A compendium document will also be published that outlines roles and responsibilities and initial activities underway or planned by FPT governments to implement the action plan. Strengthened governance will support expanded engagement with jurisdictional and sectoral partners to support comprehensive multi-sectoral implementation and monitoring over the action plan's 5-year timeframe.

Monitoring progress

As part of action plan implementation, PHAC will work with jurisdictional partners and other stakeholders, as appropriate, to develop and implement an approach for monitoring and reporting on progress. Regular public reporting on progress will help partners adjust interventions over time and ensure best practices are shared with domestic and international stakeholders. Capturing progress achieved in each of the 10 priority actions will also help Canada establish long-term priorities on AMR beyond the 5 years of this action plan. Several sources of data can support monitoring efforts. Program and policy implementation milestones, AMR and AMU surveillance metrics, and/or stakeholder feedback, among others, can together provide a window into the implementation progress of each of the 10 priority actions over the 5 years of this action plan.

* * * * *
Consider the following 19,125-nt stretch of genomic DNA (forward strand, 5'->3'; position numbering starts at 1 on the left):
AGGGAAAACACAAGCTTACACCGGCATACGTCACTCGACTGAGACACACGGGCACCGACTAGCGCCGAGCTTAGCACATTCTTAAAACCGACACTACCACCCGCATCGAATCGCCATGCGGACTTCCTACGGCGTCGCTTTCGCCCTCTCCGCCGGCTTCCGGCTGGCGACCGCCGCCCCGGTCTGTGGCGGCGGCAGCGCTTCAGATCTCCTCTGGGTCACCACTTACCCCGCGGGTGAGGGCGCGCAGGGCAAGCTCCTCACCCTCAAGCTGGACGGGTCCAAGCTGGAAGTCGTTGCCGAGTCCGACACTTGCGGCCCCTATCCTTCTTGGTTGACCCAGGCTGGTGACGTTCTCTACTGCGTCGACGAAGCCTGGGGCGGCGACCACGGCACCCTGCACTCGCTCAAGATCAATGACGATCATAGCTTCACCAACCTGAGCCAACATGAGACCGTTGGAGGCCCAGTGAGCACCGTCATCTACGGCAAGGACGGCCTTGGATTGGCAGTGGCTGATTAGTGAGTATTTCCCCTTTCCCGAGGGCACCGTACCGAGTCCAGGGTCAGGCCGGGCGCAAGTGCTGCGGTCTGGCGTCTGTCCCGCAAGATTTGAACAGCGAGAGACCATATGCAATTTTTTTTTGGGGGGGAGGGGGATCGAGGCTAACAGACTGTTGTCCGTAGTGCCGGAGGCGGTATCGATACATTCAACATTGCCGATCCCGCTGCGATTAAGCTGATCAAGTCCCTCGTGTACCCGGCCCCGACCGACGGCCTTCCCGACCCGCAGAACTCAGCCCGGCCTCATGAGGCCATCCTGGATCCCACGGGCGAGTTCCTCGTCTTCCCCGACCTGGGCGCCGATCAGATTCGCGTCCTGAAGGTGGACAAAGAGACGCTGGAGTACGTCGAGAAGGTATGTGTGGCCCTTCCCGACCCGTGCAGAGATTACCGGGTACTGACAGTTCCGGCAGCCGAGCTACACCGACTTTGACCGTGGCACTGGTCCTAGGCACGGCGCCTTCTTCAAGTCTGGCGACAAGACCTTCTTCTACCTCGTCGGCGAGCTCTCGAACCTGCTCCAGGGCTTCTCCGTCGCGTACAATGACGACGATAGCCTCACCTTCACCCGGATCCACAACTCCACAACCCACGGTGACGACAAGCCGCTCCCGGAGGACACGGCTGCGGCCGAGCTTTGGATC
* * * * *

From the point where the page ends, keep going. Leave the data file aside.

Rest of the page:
The action plan will be considered a living document over its 5-year implementation and remain flexible to reflect new evidence, challenges and/or resources.


AMR is an increasing public health threat that can affect anyone, anywhere and at any time. The impacts of AMR can be mitigated, but the solutions require decisive, concerted and sustained action. The success of the action plan relies on collaborative action to tackle AMR between FPT governments, Indigenous partners and other sectoral stakeholders.

With widespread recognition of the threat posed by AMR and increasing momentum and calls to actions both domestically and globally, this One Health action plan provides a 5-year roadmap for increased, meaningful and impactful action to address AMR.


Annex 1: Development of the action plan

The development of the action plan started prior to the COVID-19 pandemic and was supported by a dedicated FPT AMR governance structure. An FPT AMR Steering Committee led the development of the action plan and guided the work of 4 task groups covering the areas of surveillance, stewardship, IPC, and research and innovation. The task groups were made up of members of the medical and veterinary communities, industry, and academia. Extensive engagement and expertise went into the action plan in this pre-COVID-19 period, however capacity constraints caused by the COVID-19 pandemic delayed its completion.